In the article “Reduction of Interface Trap Density in 4H—SiC MOS by High-Temperature Oxidation”, by Eiichi Okuno and Shinji Amano, Materials Science Forum Vols. 389-393, 2002, it is disclosed that this problem can be mitigated by performing the oxidation rapidly. This results in a lower density of near interface traps, that is traps with interface energy near the conduction band edge.

However, when implementing rapid oxidation of SiC, a negative side effect is that the threshold voltage of the semiconductor device increases.

OBJECTS OF THE INVENTION

It is an object of the present invention to mitigate the above problem, and provide an oxide layer on the Si-face of a SiC substrate which, when used for manufacturing a semiconductor device, will result in improved inversion channel mobility, but with a sufficiently low threshold voltage.

SUMMARY OF THE INVENTION

This and other objects are achieved by a method of manufacturing a semiconductor device based on a SiC substrate, comprising the steps of forming an oxide layer on a Si-terminated face of the SiC substrate at an oxidation rate sufficiently high to achieve a near interface trap density below 5×1011 cm−2; and annealing the oxidized SiC substrate in a hydrogen-containing environment, in order to passivate deep traps formed in the oxide-forming step, thereby enabling manufacturing of a SiC-based MOSFET having improved inversion layer mobility and reduced threshold voltage.

By “near interface traps” (NITs) should, in the context of the present application, be understood interface traps located at a distance of 0.1 to 0.8 eV from the conduction band edge of the SiC substrate.

A suitable method for determining the density of NITs at the oxide-SiC interface is the well-known thermal dielectric relaxation current technique (TDRC), which is described in the following reference: T. E. Rudenko, I. N. Osiyuk, I. P. Tyagulski, H. Ö. Ólafsson, and E. Ö. Sveinbjörnsson: Solid State Electr. Vol. 49 (2005), p. 545.

The invention is based on the realization that the above-mentioned increased threshold voltage is a result of an increased flatband voltage, in turn caused by an increased density of “deep traps” (DTs), that is traps with an interface energy close to the middle of the SiC bandgap (typically 0.8-2 eV from the conduction band edge). It has been found by the present inventors that the density of DTs increases while the density of NITs decreases when the Si-face of the SiC substrate is subject to rapid oxidation. According to the present invention, the deep traps formed during the rapid oxidation can be passivated by hydrogen annealing, thus leading to a significantly decreased threshold voltage for a semiconductor device formed on the oxide.

Post oxidation annealing (POA) of oxide formed on SiC has been proposed in the prior art, for example in “Excellent effects of Hydrogen Postoxidation Annealing on Inversion Channel Mobility of 4H—SiC MOSFET Fabricated on (1120) Face”, by Junji Senzaki, et al., IEEE Electr. Dev. Lett., vol 23, January 2002. However, this article is related to the a-face of SiC, which is perpendicular to the commercially used Si face, and the effects of hydrogen POA were discussed mainly in relation to channel mobility. The same article mentions that the authors in earlier work concerning the Si-face of SiC have reported that hydrogen POA reduces the density of NITs. Therefore, the skilled person would have no reason to suspect that hydrogen POA would reduce deep interface traps on the Si-face. Further, the skilled person would hardly seek to reduce the number of deep traps in order to lower the threshold voltage of the semiconductor device. In fact, the occurrence of DTs at the SiC-oxide interface is, to the best of the inventors' knowledge, previously unknown.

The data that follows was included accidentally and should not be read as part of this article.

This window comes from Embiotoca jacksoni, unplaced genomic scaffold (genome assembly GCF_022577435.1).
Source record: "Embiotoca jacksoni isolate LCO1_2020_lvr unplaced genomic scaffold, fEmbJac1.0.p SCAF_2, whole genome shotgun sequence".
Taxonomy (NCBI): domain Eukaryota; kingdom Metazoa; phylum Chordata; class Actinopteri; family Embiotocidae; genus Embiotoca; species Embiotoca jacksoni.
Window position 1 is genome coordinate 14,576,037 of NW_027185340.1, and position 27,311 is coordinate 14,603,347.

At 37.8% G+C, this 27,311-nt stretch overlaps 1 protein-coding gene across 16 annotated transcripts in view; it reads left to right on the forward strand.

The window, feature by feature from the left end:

The oxidation rate may have a maximum which is at least 700 Angstrom per hour at a temperature of 1150° C. It is preferred that the oxidation rate is at least five times higher than the maximum oxidation rate achieved through conventional oxidation at the same temperature, for example using the following parameters: oxidation at 1 atmosphere using oxygen gas with flow rate of 30 standard cubic centimeters per minute.

For such an elevated oxidation rate, it has been demonstrated by the present inventors that the inversion layer mobility increases by a factor of 10 to 100 compared to oxidation using conventional process parameters.

The sufficiently high oxidation rate may advantageously be achieved by means of an oxidation rate enhancing agent.

Such an oxidation rate enhancing agent may be any substance capable of increasing the rate of oxidation on the Si-face of a SiC substrate, and such a substance may be utilized in a variety of ways, some of which are described below.

It may be possible to increase the “natural oxidation rate” to a sufficiently high oxidation rate without the use of an oxidation enhancing agent, for example by performing oxidation at a higher temperature and/or higher pressure. This would, however, require a very high temperature (1300-1400° C.) which would severely limit the range of useable equipment, such as furnaces, holding fixtures (so-called “boats”) etc. Furthermore, formation of an oxide at the Si-face of the SiC substrate at such an elevated temperature would result in a very limited process latitude, which would be expected to have a detrimental effect on the resulting component yield.

The oxidation rate enhancing agent may be introduced in an oxidation chamber during oxidation of the Si-terminated face of the SiC substrate.

Such an introduction of the oxidation rate enhancing agent may be performed in various ways, such as, for example, inserting a solid object containing the oxidation rate enhancing agent in the oxidation chamber during oxidation, feeding vapor (for example water vapor) contaminated with the oxidation rate enhancing agent to the oxidation chamber, or soaking the SiC substrate in a solution containing the oxidation enhancing agent prior to oxidation.